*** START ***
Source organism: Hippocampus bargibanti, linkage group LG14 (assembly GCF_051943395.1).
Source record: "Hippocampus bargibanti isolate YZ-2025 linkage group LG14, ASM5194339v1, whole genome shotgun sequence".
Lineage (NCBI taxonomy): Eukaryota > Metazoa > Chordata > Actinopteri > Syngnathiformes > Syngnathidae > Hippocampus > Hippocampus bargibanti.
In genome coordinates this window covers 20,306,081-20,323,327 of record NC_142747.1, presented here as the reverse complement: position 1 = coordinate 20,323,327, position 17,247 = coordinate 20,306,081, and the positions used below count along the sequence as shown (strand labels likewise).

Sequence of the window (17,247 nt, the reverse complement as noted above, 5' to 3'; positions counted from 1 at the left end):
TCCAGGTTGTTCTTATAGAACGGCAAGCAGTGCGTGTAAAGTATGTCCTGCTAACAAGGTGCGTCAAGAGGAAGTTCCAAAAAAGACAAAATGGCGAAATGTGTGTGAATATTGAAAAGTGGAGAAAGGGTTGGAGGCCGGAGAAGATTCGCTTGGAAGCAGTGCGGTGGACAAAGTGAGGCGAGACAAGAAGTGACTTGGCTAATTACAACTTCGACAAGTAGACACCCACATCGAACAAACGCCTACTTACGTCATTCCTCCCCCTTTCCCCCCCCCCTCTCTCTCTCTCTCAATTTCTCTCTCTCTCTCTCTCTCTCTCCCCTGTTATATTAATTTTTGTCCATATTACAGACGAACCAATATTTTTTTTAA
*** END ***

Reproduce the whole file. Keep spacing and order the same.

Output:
Source organism: Hippocampus bargibanti, linkage group LG14 (assembly GCF_051943395.1).
Source record: "Hippocampus bargibanti isolate YZ-2025 linkage group LG14, ASM5194339v1, whole genome shotgun sequence".
Lineage (NCBI taxonomy): Eukaryota > Metazoa > Chordata > Actinopteri > Syngnathiformes > Syngnathidae > Hippocampus > Hippocampus bargibanti.
In genome coordinates this window covers 20,306,081-20,323,327 of record NC_142747.1, presented here as the reverse complement: position 1 = coordinate 20,323,327, position 17,247 = coordinate 20,306,081, and the positions used below count along the sequence as shown (strand labels likewise).

Sequence of the window (17,247 nt, the reverse complement as noted above, 5' to 3'; positions counted from 1 at the left end):
TCCAGGTTGTTCTTATAGAACGGCAAGCAGTGCGTGTAAAGTATGTCCTGCTAACAAGGTGCGTCAAGAGGAAGTTCCAAAAAAGACAAAATGGCGAAATGTGTGTGAATATTGAAAAGTGGAGAAAGGGTTGGAGGCCGGAGAAGATTCGCTTGGAAGCAGTGCGGTGGACAAAGTGAGGCGAGACAAGAAGTGACTTGGCTAATTACAACTTCGACAAGTAGACACCCACATCGAACAAACGCCTACTTACGTCATTCCTCCCCCTTTCCCCCCCCCCTCTCTCTCTCTCTCAATTTCTCTCTCTCTCTCTCTCTCTCTCCCCTGTTATATTAATTTTTGTCCATATTACAGACGAACCAATATTTTTTTTAA